Radial Cacoxenite Crystals

Radial Cacoxenite Crystals
Radial Cacoxenite Crystals. La Paloma Mine, Zarza la Mayor, Mancomunidad Rivera de Fresnedosa, Cáceres, Extremadura, Spain. Photo: Rewitzer Christian.


Cacoxenite is an iron aluminum phosphate mineral. It’s associated with iron ores.

It was first described in 1825 for an occurrence in the Hrbek Mine, Bohemia, Czech Republic. It occurs as a secondary phase in oxidized magnetite and limonite deposits. It also occurs in novaculites and in iron and phosphorus rich sediments.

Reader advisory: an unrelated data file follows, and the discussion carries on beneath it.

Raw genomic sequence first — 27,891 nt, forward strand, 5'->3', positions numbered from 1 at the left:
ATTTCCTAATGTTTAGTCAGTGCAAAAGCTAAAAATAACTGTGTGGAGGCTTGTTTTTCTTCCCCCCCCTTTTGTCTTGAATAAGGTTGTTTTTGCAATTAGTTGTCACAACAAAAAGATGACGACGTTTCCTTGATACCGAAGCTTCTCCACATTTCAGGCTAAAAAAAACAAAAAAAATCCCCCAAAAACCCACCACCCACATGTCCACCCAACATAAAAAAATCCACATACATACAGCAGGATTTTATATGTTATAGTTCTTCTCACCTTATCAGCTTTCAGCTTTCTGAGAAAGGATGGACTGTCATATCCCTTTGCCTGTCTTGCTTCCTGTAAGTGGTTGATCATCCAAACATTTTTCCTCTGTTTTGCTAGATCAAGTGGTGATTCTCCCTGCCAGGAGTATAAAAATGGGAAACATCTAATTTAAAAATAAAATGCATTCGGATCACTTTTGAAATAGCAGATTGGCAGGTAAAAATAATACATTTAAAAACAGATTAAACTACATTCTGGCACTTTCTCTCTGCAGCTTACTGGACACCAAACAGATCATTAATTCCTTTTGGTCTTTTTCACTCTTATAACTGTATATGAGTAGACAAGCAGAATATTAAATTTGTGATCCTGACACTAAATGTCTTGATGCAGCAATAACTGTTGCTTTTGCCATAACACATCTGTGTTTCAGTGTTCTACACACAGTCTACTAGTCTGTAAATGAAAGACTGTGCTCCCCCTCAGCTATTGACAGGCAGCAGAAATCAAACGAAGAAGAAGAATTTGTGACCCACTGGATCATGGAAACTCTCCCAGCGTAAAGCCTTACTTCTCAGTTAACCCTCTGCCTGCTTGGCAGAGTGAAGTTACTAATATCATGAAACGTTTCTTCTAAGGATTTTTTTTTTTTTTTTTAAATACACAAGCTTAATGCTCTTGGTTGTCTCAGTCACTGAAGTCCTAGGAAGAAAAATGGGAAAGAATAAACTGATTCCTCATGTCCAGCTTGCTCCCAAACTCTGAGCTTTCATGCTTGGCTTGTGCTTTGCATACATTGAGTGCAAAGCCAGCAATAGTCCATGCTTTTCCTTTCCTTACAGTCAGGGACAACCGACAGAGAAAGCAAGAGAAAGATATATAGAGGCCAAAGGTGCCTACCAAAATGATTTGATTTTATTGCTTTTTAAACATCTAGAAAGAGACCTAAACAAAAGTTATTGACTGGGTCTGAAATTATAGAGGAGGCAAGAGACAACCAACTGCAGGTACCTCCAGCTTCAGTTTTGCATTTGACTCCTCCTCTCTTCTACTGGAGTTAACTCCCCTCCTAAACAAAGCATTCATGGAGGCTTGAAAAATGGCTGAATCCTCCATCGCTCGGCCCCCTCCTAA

Often times, it forms as fuzzy brownish yellow, brown, yellow, or gold radiated tufts or strands. It may also appear as reddish orange or greenish yellow. The cacoxenite is occasionally referred to cacoxene or cacoxitite.

Cacoxenite is associated with iron ores. The name comes from the Greek κăκός for "bad" or "evil" and ξένος for "guest" because the phosphorus content of cacoxenite lessens the quality of iron smelted from ore containing it.

Formula: Fe3+24Al(PO4)17O6(OH) 12· 17(H2O)
System: Hexagonal
Colour: Yellow to brownish ...
Hardness: 3 – 4
Association: Dufrenite, rockbridgeite, beraunite, strengite, wavellite, magnetite, "limonite".
Occurrence: A common accessory mineral in oxidized magnetite and "limonite" iron ores; in Fe,Mn-bearing novaculites; a rare constituent of iron-rich sediments and soils.